There are a few things that teachers can do to help very low-level students. Teachers should go around and suggest follow-up questions. Students can also refer to the tapescript for model answers and examples of follow-up questions, comments and reactions. I think that it is fine for very low-level students to model the interactions in the tapescripts. Other example answers can be found in the Exercise section on the 2nd page of each unit. Finally, the translations of the interview questions can again be referred to on pages 121 to 124.
If students are skipping the extra information sections, I would suggest them to go back and try to get that information. If some students are finishing the interview conversations too quickly, they are probably giving very short answers and not communicating enough. For fast finishers, I usually suggest that they add two more original questions, #11 and #12, in the My Questions section found at the bottom right of the page.
As an extra activity, the teacher can ask each student a question from the interview, Of course, the teacher should expand the conversation by reacting, making comments and asking follow-up questions. This serves as a good model for the students.
PAGE FOUR: OUR CONVERSATION
This is a pair writing activity. Students work in pairs and write a conversation based on the interview that they just completed. The teacher may decide to assign one question for the students to focus on, or have the students choose one question.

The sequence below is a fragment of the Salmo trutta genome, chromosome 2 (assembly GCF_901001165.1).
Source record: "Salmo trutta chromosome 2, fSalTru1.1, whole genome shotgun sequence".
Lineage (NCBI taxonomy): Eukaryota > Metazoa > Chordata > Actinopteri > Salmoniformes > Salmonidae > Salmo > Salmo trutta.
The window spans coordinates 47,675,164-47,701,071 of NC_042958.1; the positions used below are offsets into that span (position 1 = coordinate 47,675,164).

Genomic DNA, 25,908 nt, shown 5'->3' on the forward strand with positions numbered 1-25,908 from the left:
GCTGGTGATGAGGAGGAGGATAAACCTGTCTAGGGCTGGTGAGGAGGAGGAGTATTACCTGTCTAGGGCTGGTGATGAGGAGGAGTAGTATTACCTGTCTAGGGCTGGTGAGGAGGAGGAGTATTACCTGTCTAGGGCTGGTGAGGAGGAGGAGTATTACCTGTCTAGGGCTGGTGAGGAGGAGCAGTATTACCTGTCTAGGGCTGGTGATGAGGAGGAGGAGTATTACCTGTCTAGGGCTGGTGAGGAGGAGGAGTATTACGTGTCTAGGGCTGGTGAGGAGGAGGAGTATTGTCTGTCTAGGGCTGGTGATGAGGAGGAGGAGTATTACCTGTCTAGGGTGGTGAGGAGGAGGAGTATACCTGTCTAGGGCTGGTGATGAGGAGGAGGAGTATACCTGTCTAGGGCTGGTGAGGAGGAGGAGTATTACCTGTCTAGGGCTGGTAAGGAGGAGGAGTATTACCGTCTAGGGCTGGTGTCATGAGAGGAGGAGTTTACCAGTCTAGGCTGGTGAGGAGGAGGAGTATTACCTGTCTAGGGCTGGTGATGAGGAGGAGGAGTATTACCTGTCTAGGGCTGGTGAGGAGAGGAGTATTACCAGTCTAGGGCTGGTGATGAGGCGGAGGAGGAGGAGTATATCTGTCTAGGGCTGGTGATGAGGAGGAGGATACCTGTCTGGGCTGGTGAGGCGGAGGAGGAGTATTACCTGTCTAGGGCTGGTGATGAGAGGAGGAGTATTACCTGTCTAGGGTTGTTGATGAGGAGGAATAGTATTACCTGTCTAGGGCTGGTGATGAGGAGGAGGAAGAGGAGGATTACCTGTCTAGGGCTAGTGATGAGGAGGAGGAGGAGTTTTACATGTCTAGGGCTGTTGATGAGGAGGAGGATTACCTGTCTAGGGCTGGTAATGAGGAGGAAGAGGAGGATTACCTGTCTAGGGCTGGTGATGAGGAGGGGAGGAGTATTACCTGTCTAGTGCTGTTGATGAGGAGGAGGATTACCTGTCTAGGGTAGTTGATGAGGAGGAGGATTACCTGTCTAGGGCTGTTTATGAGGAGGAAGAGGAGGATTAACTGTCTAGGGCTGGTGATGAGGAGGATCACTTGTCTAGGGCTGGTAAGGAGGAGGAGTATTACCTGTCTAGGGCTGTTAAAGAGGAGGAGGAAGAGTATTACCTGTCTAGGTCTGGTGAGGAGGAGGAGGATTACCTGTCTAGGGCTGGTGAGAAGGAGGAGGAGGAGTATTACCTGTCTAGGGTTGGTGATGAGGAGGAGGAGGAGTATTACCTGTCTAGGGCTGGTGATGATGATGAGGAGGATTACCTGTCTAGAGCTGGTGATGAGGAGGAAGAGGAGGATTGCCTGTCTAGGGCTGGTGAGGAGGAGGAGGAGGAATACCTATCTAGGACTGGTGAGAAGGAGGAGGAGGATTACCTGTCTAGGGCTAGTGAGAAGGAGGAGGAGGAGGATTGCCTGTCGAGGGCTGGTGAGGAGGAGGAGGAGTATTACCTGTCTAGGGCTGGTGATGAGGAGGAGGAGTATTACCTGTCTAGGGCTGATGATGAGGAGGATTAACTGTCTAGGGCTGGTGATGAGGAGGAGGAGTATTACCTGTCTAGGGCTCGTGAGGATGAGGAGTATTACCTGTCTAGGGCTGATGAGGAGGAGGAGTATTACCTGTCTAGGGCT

Basically, the students should try to write an improved version of their conversation. Now, they have a little more time to think and can use better vocabulary and try to construct a more meaningful conversation.
Students should be given about ten minutes to complete their writing. They should work together and write the same exact dialogue. If they need help, they can refer to the tapescript for ideas. Students should also try to use some phrases from the Useful Vocabulary section or Something’s Not Quite Right section. Of course, the teacher should go around and offer help and advice.
After the writing time has expired, have the students practice reading their dialogues aloud for a minute. Then, in small groups, perhaps four or six students, have each pair stand up and perform for each other. Performing in small groups reduces the pressure on students but still holds them accountable for putting in effort.
QUIZLET: VOCABULARY PRACTICE
To help your students improve their vocabulary and perform better on the quizzes, encourage them to practice using Quizlet. There is a link to the Quizlet study site on the Student Page of The English Gym website.
Many of the vocabulary cards have the exact same definitions as found on the unit quizzes. If students study using the Quizlet app, their quiz scores will definitely improve!
Adjusting the level of the lessons in The English Gym should be quick and easy to do. If you notice that your students are having difficulty with a certain section, the teacher should be able to switch to a lower level immediately, without any extra preparation. Later in the year, if the students have improved enough, the teacher can switch up to a more challenging way to approach the lesson.